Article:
Does it make you nervous to think about inviting others to church with you? I recently had a conversation with a few friends about inviting others to church and the reasons that keep us from doing it more often.
I’m sure you can relate to some of the reasons that came up. Someone said they felt like it seemed pushy. Another said that the people they know who are interested in church already have a church community, and others in their lives aren’t interested in becoming involved. In fact, some people we know just simply don’t share our beliefs and readily express their doubts and grievances anytime the subject of religion comes up. This often leaves us feeling discouraged and unmotivated to step back out of our comfort zones by inviting people.
But even in the face of all these valid feelings, we all agreed that we’ve been impacted by the way the Spirit moves in our community at Grace Church. In fact, each of us had a special story or sentiment to share about a time in our lives when we felt particularly moved by a message relating to Easter or Christmas. So, we wondered—what can we do to get past these barriers and begin extending more invitations to those who might also find hope and healing by joining us?
What I noticed after that conversation is that remembering key moments of impact in my faith journey changed my posture. I felt more open to wanting to invite others. A simple reflection reminded me that I can be intentional about achieving this posture by spending time offering thanks to God for the spiritual impact worship, bible teaching, and preaching have had in my own life. Practicing gratitude regarding these blessings in our lives goes a long way toward calming our nerves and opening up to the Spirit—maybe even by feeling inspired to tell someone about our upcoming Easter celebrations.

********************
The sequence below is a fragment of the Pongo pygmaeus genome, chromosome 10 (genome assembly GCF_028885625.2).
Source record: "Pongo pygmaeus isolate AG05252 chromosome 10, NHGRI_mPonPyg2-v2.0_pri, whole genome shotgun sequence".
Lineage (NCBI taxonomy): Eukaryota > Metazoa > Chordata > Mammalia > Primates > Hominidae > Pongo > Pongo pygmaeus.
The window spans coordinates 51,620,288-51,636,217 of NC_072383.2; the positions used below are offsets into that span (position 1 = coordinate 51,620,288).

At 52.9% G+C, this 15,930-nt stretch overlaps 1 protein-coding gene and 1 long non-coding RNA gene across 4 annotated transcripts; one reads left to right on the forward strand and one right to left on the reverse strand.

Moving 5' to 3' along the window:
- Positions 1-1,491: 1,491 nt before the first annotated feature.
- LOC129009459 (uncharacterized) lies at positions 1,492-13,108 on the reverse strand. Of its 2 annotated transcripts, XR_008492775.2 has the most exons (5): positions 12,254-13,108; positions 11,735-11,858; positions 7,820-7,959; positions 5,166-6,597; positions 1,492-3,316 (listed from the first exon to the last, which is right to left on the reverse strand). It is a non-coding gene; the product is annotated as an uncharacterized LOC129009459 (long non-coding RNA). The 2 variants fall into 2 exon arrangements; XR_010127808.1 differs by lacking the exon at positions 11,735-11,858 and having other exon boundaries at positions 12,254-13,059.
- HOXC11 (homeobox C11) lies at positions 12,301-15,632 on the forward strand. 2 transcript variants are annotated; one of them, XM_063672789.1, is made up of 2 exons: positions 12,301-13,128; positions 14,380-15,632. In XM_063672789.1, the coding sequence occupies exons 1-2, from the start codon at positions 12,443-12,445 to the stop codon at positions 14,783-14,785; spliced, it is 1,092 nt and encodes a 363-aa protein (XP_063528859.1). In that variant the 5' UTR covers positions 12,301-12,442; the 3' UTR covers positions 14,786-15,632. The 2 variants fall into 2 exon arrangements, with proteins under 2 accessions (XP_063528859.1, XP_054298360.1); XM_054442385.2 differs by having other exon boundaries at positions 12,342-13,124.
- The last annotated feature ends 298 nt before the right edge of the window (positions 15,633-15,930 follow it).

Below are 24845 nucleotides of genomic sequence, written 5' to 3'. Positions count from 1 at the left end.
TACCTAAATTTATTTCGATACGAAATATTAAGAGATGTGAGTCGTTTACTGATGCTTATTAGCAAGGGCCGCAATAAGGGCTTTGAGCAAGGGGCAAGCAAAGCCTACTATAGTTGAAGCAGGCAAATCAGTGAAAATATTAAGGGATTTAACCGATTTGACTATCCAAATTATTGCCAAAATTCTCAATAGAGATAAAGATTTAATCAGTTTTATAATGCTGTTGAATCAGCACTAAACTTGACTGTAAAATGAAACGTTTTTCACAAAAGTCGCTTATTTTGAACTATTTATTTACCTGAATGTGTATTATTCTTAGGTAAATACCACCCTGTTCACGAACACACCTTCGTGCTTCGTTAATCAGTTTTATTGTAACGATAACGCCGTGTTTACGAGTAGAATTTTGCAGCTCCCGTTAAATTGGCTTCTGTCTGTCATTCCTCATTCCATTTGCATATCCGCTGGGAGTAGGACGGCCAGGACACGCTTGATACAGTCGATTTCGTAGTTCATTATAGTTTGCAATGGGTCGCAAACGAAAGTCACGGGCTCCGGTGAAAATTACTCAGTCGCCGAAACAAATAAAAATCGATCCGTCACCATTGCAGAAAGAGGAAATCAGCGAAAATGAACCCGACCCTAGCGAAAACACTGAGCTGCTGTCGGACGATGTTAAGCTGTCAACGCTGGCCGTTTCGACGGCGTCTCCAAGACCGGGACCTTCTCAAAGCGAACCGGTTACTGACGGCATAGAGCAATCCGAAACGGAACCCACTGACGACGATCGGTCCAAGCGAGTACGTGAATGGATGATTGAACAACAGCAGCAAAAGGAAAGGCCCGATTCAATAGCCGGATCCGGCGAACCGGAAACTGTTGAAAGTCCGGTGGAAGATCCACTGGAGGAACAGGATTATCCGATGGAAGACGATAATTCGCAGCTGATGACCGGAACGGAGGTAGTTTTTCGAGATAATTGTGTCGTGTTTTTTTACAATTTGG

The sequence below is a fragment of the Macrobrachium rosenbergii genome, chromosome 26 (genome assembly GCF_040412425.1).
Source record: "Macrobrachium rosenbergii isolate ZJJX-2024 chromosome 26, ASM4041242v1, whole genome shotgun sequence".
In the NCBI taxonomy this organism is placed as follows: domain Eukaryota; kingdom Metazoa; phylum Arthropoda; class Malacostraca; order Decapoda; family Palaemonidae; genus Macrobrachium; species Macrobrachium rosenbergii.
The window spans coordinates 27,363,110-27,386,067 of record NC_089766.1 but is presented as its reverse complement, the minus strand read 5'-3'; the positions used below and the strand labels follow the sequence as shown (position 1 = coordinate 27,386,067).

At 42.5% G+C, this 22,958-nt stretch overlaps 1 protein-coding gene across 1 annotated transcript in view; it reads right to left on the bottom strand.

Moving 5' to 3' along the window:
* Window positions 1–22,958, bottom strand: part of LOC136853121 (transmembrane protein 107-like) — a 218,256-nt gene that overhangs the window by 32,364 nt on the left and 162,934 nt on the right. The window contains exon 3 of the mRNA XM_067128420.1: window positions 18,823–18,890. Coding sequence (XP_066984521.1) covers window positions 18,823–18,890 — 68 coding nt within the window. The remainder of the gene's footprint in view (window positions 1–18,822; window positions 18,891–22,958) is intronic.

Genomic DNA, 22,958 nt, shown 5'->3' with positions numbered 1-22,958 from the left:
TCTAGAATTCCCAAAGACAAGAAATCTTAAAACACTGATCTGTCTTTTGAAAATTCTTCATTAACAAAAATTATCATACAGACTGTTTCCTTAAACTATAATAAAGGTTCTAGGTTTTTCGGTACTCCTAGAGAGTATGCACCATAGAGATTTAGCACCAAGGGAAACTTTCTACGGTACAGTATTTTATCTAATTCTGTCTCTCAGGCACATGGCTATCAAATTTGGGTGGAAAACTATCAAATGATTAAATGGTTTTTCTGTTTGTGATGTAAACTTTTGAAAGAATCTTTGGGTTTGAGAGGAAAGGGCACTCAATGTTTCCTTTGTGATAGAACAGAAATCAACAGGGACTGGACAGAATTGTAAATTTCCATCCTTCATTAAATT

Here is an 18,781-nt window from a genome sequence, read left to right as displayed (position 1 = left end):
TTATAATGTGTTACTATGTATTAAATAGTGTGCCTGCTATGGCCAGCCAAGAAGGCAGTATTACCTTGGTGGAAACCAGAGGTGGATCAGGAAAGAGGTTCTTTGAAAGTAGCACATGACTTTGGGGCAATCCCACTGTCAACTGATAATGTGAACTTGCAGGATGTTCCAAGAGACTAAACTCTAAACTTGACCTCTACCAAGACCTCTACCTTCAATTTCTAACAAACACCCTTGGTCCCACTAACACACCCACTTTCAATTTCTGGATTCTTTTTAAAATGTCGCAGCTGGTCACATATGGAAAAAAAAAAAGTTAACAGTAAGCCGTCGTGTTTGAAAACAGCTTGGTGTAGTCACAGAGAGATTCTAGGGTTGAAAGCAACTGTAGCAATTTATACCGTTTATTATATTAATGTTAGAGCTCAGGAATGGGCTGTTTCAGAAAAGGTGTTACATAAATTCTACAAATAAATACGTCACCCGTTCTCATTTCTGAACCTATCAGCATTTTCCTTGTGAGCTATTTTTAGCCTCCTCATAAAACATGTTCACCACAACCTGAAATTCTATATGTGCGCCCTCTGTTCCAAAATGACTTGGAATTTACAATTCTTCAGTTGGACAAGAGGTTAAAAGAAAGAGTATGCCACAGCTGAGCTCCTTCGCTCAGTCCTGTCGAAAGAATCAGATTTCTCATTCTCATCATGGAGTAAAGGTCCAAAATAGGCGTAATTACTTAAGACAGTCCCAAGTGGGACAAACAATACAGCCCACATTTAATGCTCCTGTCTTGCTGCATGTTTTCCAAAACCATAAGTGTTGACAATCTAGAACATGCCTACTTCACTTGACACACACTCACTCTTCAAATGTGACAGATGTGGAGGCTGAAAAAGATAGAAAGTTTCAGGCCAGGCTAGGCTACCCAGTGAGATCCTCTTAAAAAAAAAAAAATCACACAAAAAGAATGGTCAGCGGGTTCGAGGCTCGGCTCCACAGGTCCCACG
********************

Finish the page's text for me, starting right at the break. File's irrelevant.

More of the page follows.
But maybe some of us don’t feel led to invite others for a different reason. For some, inviting others seems out of the question simply because they relate more to those with doubts than those who have wonderful stories to share about the development of their faith. It’s easy for me to forget that as I look out over the congregation on any given Sunday morning, we’re not all in the same place.
You know what? It was the same case with Jesus’ closest disciples after His resurrection. We can verify this in Matthew 28:16-17, ”Then the eleven disciples left for Galilee, going to the mountain where Jesus had told them to go. When they saw him, they worshiped him—but some of them doubted!” Jesus knows the human struggle, and He expects us to wrestle with doubt. Get this: He still sent all of those disciples out with blessings of encouragement!
So even if you feel like your doubts outweigh your beliefs at this point, I’d still encourage you to give gratitude a try. I could point you to Old Testament laws, the Psalms, several warnings from the prophets, and even the teachings of Jesus that instruct us to offer thanks. But I can also point you to science and its mountain of evidence revealing the link between gratefulness and living a longer, healthier, and more fulfilling life.
Researcher and Author Brené Brown, who has spent over 12 years in research and collected more than 11,000 pieces of data, has found that practicing gratitude invites joy into our lives. She reports that people who describe themselves as joyful share in common a tangible gratitude practice. She gives examples like journaling or stating one thing we’re thankful for at a regular time each day, such as around the dinner table or when the clock hits 12:34 p.m.
Several university medical studies have uncovered evidence that expressing gratitude can help activate the parasympathetic nervous system, which controls the body's ability to relax and enter a state of rest and healing. Activating the parasympathetic nervous system benefits the body in various ways like maintaining healthy blood pressure, getting better quality sleep, improving the immune system, feeling more energetic, and even stabilizing blood sugar to name a few.
Whether or not you’re all-in on the religion thing yet, I think we can all be on board with reaping the benefits of practicing gratitude. I’ll start with this: I’m grateful that God has filled me with faith in my journey, and I’m also deeply appreciative that the spiritual community at Grace Church has always been inviting for those who don’t feel filled yet. When I walked through these doors for the first time, that was me. If Grace Church hadn’t been a safe and welcoming place for the skeptics, then many of us wouldn’t be here now eagerly desiring to invite others and gratefully saying to those who join us, “We’re glad you’re here.”